The Coalition for Accountability in Political Spending (CAPS) recently proposed “Model Regulations” which, if adopted, would seriously burden the ability of charities and other nonprofit organizations to engage in their important work. CCP analyzed these Model Regulations, and identified four serious problems, which should concern anyone who values constitutional government and fundamental First Amendment freedoms.
First, the Model Regulations confuse speech about issues (which is robustly protected by the First Amendment) with speech about political candidates, which can be subject to greater regulation. It has been settled law since the Supreme Court’s 1976 Buckley v. Valeo decision that issue speech does not present the same risk of corruption that political speech does, and thus cannot be regulated as such. But the Model Regulations attempt an end-run around this time-honored distinction, defining issue speech as “election targeted issue advocacy,” and limiting that speech as if it were direct advocacy of candidates. This is exactly what Buckley prohibits, and this approach would endanger much of the work of charitable and other nonprofit organizations.
Second, the extent to which an organization may be regulated depends upon its organizational purpose. Groups with the major purpose of influencing elections may be regulated more heavily than broader-purposed organizations. This distinction—also found in Buckley—mirrors that case’s issue speech/candidate speech distinction. But the Model Regulations lack this major purpose test, and instead rely upon a simplistic and arbitrary monetary trigger. Without a major purpose test, the Model Regulations subject civil rights groups, trusts, and charities to donor disclosure for merely mentioning a candidate—a result that will likely cause these organizations to self-silence, abdicating their important societal role for fear of triggering extensive reporting and disclosure requirements.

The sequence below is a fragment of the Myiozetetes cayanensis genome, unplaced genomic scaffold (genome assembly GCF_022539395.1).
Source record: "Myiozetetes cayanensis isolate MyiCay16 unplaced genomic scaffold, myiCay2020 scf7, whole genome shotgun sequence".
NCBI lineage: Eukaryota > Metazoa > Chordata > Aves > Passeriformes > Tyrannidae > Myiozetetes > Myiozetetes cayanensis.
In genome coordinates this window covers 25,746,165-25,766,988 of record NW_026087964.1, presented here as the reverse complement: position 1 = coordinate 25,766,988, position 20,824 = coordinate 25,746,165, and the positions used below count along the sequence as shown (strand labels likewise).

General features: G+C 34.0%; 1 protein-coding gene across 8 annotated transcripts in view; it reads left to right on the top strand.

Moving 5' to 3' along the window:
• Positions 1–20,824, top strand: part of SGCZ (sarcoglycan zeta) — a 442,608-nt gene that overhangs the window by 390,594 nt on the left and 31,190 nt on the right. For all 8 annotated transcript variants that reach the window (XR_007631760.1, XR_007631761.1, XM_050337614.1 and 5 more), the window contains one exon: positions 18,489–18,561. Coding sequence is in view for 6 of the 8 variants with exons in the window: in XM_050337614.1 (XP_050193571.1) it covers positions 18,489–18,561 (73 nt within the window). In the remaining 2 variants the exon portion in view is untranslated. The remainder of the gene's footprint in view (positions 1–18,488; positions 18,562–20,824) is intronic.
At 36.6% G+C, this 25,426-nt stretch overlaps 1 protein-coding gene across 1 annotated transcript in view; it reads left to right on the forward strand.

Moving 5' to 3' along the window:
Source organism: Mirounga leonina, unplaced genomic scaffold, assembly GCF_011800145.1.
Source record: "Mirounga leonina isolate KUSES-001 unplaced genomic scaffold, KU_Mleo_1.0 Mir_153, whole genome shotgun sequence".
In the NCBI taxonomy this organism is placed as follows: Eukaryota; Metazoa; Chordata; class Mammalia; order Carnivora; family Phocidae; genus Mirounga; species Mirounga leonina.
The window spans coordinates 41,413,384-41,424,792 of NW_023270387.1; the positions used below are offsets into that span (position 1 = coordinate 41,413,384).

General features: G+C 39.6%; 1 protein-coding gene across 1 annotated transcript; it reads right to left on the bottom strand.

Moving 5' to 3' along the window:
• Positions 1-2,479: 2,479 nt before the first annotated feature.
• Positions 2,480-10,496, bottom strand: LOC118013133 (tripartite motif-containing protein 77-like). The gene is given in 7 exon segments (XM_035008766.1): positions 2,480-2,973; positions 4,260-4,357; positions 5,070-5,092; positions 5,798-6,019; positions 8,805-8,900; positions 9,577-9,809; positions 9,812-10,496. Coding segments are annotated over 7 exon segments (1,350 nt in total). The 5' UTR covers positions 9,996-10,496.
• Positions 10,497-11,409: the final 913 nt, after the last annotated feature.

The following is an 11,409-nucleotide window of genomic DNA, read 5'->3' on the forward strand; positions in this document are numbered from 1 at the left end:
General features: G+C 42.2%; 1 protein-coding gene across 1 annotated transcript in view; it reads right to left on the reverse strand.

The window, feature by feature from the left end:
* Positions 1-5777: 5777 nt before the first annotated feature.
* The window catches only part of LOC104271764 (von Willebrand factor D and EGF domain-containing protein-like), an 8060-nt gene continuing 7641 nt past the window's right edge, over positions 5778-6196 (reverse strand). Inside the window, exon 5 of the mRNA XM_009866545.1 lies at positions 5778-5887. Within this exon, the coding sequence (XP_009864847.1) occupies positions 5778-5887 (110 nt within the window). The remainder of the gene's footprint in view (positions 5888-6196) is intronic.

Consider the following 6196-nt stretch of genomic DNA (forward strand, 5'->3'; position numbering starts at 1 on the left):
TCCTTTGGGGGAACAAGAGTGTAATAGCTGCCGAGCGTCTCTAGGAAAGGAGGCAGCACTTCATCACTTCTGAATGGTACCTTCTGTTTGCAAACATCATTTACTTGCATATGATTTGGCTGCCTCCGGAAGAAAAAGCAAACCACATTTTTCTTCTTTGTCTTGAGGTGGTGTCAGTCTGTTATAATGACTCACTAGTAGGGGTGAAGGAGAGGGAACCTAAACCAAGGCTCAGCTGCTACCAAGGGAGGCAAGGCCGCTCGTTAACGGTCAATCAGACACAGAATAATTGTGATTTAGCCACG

Third, the Model Regulations ignore the serious burdens reporting and disclosure imposes upon nonprofit organizations, many of which have limited resources to begin with. Under the Model Regulations, a nonprofit must establish and communicate through a separate segregated fund (which many organizations lack the resources to do), or disclose the name, address, and employer of each of its donors (which endangers donor privacy and makes fundraising more difficult). In addition, the Model Regulations mandate detailed record keeping—including the names, addresses, and employers of donors—an anomaly in the charitable context. Indeed, charities often receive anonymous donations, a result that is generally praised despite the fact that a charity might incidentally mention a candidate.
Finally, the Model Regulations suffer from shoddy drafting. Imprecise definitions within the Regulations trigger reporting and disclosure based not upon the content of speech, but because that speech takes place near an election. “Election” is defined as “any general, special, or primary election for federal, state or local office, or at which any proposition, referendum or other question is submitted to the voters in any state or any locality in the United States.” This definition is so broad as to render the Rules—and their attendant reporting and disclosure—continuously applicable, due to the frequent nature of elections in this country. Even if the definition of “election” is narrowed, charitable organizations will still be subject to regulation and disclosure during 37% of the year—precisely the time period around an election when people are most attuned to perennial issues like poverty, environmental health, or labor relations.
The Model Regulations wander into a complex area of constitutional law, and consequently find themselves mired in legal and practical problems. This should give legislators pause in considering whether these proposed rules should be a “model” for anyone.
For the full text of CCP’s analysis of the Model Regulations, click here.